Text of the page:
International AGU Award for Huub Savenije
Hydrologist Professor Huub Savenije of TU Delft will be presented with the prestigious International Award of the American Geophysical Union (AGU) on Wednesday 13 December. The International Award is given annually in recognition ‘for making an outstanding contribution to furthering the Earth and space sciences and using science for the benefit of society in developing nations’.
Really cheap 3D echo imaging
A plastic cap with a pattern of pinpricks. This seemingly simple adjustment means that high-quality 3D echoes can be produced much cheaper. Researchers from Erasmus MC and TU Delft published their findings in the journal Science Advances on Friday 8 December.
Additional heat in Dutch cities could be effectively reduced by reflective roofs
Changing the colour of roofing tiles could considerably reduce extreme temperatures in Dutch cities. Introducing this idea is Leyre Echevarría Icaza, who will be awarded her PhD at TU Delft for her work on this subject on Friday, 8 December 2017.
Two researchers from TU Delft appointed as researchers-in-residence for the National Library
Antoine Peris and Cynthia Liem are the new researchers-in-residence of the National Library of the Netherlands (KB). In 2018 they will spend six months carrying out research into the representation of cities in the media and tracing references to music pieces in digitised newspapers.
Important breakthrough in tests innovative composite screw propeller
PhD candidate Pieter Maljaars and Mirek Kaminski, professor of ship and offshore structures at the Department of Maritime and Transport Technology, have made an important breakthrough in their Greenpop research project.
International universities celebrate signing the agreement for virtual exchange
Following a pilot introduced earlier this year, nine high-ranking universities from across the globe are this month signing an international agreement for a virtual exchange whereby they offer their students the option of taking online elective courses and gain credits for their bachelor or master degrees.
‘Origami’ lattices with nano-scale surface ornaments
Inspired by the Japanese art of paper folding (origami), researchers at TU Delft are developing an alternative to 3D printing that allows the final products to have many more functionalities than what is possible with 3D printing. Those additional functionalities could, for instance, be used in medical implants or devices incorporating flexible electronics. In their publication in Science Advances on Wednesday November 29th, the scientists have successfully applied their technique to lattice structures.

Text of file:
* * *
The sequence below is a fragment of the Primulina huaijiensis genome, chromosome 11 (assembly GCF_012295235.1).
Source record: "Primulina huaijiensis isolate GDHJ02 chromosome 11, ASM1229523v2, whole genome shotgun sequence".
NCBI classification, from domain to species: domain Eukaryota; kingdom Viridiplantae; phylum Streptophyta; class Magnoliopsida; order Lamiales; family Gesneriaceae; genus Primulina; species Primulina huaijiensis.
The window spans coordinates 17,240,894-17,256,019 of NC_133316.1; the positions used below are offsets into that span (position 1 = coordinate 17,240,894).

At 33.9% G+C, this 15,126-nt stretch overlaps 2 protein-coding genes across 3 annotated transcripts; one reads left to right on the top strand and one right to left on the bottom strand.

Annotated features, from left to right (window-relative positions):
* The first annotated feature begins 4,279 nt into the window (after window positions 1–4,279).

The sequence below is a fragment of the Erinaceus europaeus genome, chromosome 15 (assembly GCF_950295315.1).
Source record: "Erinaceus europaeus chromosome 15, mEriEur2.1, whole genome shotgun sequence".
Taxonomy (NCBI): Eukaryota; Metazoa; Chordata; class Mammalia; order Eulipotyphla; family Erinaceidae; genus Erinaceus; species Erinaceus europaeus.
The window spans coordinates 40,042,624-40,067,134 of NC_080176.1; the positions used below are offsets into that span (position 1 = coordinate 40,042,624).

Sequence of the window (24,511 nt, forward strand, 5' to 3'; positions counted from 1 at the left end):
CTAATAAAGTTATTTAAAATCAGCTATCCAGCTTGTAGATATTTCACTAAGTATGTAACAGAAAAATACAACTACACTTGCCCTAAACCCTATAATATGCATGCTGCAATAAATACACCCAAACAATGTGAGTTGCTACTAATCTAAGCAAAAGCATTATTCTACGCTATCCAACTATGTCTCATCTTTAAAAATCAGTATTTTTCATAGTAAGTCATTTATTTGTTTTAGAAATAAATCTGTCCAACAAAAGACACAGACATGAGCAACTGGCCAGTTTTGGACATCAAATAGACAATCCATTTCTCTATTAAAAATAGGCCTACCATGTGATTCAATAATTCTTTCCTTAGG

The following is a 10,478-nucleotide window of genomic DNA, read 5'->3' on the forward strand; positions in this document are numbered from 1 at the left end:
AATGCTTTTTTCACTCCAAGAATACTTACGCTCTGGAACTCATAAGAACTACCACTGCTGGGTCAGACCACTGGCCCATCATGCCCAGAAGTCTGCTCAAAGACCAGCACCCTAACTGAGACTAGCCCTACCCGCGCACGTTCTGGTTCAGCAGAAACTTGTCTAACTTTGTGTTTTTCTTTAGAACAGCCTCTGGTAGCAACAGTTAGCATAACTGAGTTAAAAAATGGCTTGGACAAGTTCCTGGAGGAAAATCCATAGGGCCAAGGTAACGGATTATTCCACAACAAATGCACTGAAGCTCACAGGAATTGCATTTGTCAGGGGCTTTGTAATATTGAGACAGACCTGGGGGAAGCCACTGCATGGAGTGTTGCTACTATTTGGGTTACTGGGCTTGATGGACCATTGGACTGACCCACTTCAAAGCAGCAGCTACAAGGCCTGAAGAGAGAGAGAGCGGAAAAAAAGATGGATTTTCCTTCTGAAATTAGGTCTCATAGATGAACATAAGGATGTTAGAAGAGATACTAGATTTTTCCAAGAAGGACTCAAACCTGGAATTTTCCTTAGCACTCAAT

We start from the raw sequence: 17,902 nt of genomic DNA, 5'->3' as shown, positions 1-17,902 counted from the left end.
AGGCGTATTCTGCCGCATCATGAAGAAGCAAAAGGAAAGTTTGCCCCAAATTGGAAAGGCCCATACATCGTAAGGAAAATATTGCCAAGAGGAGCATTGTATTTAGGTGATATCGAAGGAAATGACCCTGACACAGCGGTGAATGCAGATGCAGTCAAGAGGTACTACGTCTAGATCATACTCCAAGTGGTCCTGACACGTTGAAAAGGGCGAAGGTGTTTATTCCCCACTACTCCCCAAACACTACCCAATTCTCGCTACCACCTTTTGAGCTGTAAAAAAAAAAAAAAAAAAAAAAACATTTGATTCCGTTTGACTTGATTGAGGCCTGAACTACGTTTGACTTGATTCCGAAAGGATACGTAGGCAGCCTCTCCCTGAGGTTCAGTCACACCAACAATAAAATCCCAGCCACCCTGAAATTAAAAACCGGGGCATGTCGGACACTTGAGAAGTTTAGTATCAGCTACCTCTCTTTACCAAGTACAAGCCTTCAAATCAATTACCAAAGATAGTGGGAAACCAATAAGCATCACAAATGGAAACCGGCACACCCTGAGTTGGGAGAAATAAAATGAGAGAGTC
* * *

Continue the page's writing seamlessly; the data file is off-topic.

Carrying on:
Radar satellites able to measure ‘water stress’ in trees
Radar technology in space can be used to measure how ‘thirsty’ plants and crops are. This could play a key role in improving our understanding of how ecosystems and the water and carbon cycles interrelate. In theory, we have the technology to monitor crops on a global scale and identify where remedial action is needed. On Friday 1 December, Tim van Emmerik will be awarded his PhD at TU Delft for his work on the subject.
Ronald Hanson receives ERC Consolidator Grant
Professor Ronald Hanson has been awarded an ERC Consolidator Grant of 1.63 million euros for his ‘QNETWORK’-project. Hanson plans to realize the first multi-node network based on quantum entangled links.
New interactive technology makes rare cell types visible
Researchers from the Leiden University Medical Center (LUMC) and the Delft University of Technology (TU Delft) have presented an interactive technique in the scientific journal, Nature Communications. The technique enables them to identify rare cell types among hundreds of other kinds.